• Nna/kyodo


Japanese firms operating in Asia see Vietnam as the most attractive investment destination in the region, thanks to the country’s high economic growth as well as its strengthening position as a production hub and its large consumer market, an NNA survey shows.

Of 630 respondents across East Asia, Southeast Asia, India and Australia, 35.7 percent chose Vietnam as the most promising economy for investment — far above the 17.8 percent who selected second-ranked India.

Once firms establish themselves in Vietnam, they can consider expanding their operations in Cambodia, Laos and Myanmar, said an official in the nonmanufacturing sector in Vietnam.

India’s high growth potential is also attracting Japanese investors, according to the survey conducted from Nov. 26 to Dec. 9 last year.

Respondents said the Indian economy has overcome drag from the abolition of high-value bank notes and the introduction of a goods and services tax.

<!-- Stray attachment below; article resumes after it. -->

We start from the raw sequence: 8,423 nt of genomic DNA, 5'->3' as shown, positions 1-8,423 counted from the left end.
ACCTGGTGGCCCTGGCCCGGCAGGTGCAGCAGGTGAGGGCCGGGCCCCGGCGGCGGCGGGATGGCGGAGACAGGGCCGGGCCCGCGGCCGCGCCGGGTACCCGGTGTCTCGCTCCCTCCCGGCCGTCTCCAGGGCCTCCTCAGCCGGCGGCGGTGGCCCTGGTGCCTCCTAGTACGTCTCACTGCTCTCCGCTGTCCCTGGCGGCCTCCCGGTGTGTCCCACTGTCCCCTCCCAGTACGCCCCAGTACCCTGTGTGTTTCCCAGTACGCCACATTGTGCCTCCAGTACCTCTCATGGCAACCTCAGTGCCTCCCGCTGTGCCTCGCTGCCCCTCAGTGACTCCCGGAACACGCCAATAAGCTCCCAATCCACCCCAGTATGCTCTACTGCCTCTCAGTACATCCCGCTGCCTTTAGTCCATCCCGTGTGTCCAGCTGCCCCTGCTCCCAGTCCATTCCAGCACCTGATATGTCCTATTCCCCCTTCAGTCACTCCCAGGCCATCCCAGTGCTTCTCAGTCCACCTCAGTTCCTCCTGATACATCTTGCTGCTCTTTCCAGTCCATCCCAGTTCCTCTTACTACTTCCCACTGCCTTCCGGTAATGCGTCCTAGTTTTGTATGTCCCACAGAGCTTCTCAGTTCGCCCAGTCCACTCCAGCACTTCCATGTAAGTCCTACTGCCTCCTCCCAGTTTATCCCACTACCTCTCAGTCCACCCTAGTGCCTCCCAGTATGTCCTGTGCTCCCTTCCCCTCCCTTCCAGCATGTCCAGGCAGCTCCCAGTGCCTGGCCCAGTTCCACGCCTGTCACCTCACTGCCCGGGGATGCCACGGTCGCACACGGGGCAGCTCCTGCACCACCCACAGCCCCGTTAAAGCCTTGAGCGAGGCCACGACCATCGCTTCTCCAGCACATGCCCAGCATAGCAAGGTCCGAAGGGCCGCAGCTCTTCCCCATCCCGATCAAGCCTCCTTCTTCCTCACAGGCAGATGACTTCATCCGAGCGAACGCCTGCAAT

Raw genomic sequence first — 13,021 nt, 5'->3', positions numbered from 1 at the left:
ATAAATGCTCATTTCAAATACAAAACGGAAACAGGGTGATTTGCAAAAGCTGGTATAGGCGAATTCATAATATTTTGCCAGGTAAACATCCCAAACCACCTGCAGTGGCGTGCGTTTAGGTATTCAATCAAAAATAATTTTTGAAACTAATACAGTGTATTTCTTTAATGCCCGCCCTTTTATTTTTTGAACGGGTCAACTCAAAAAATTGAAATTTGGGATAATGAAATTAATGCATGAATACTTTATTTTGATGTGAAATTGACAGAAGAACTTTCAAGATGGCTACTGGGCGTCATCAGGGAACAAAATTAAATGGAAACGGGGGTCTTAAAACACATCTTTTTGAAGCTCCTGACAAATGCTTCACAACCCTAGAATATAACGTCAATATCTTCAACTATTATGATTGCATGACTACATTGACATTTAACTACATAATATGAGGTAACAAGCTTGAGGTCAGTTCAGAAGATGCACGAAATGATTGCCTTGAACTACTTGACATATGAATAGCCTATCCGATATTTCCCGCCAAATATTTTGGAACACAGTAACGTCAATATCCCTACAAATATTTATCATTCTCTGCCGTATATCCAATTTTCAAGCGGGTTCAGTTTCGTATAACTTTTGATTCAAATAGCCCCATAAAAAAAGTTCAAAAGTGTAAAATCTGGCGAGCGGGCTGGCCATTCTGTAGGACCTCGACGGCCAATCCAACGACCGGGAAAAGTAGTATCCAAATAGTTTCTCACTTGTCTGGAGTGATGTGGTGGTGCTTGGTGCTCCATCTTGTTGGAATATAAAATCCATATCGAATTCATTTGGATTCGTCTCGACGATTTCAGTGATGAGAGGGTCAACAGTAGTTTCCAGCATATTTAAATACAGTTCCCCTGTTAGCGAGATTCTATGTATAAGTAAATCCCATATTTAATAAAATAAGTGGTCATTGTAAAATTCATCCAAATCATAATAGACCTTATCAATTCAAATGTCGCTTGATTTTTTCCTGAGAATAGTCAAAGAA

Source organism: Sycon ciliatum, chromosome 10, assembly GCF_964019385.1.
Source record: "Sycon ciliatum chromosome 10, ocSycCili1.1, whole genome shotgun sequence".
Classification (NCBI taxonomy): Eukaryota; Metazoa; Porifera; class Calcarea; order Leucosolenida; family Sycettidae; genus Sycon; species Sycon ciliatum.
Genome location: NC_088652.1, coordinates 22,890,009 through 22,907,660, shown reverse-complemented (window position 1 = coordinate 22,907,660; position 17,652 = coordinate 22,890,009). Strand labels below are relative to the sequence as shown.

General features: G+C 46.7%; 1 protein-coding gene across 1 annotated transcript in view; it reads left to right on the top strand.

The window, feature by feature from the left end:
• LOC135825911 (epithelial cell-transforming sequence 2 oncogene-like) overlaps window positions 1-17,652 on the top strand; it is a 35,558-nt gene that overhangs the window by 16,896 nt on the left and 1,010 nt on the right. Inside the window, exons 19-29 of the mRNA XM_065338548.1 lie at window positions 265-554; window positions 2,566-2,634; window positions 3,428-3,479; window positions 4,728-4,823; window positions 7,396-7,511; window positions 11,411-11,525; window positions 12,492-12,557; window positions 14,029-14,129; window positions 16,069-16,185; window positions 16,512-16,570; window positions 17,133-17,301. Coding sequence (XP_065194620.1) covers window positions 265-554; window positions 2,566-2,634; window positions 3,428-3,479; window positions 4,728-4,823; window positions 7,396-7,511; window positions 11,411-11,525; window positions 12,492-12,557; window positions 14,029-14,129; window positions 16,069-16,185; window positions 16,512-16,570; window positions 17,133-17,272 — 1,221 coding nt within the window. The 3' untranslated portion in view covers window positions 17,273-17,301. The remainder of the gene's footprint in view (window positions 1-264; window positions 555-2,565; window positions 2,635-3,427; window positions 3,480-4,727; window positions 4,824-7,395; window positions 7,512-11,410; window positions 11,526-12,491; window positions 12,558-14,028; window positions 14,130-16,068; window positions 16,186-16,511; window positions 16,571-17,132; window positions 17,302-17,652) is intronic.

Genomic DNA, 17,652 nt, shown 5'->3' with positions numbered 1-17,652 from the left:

A respondent at a manufacturer cited the growth potential of India, citing “an increase in the population and income as well as a rise in demand for new products prompted by environmental regulations.”

Some respondents based in other countries agreed. India’s income inequality remains, but an official at a Japanese manufacturer in China praised Prime Minister Narendra Modi for his economic policies and infrastructure development, which have boosted gross economic product growth.

In the latest survey China was the third most popular investment spot, picked by 7.9 percent of respondents, but down from 12.6 percent in NNA’s 2017 poll due largely to growing uncertainty over the U.S.-China trade standoff.

Thailand came fourth with 7.3 percent. Those who chose it pointed to the nation’s economic recovery, led by the automobile sector. Thailand has “a desirable environment for starting a new business model,” an official in the nonmanufacturing sector said.

Indonesia, Southeast Asia’s largest economy, remained fifth, backed by 6.7 percent. Myanmar ranked sixth at 6.5 percent, down from 8.7 percent from a year earlier, affected by the Rohingya refugee crisis in Rakhine State.

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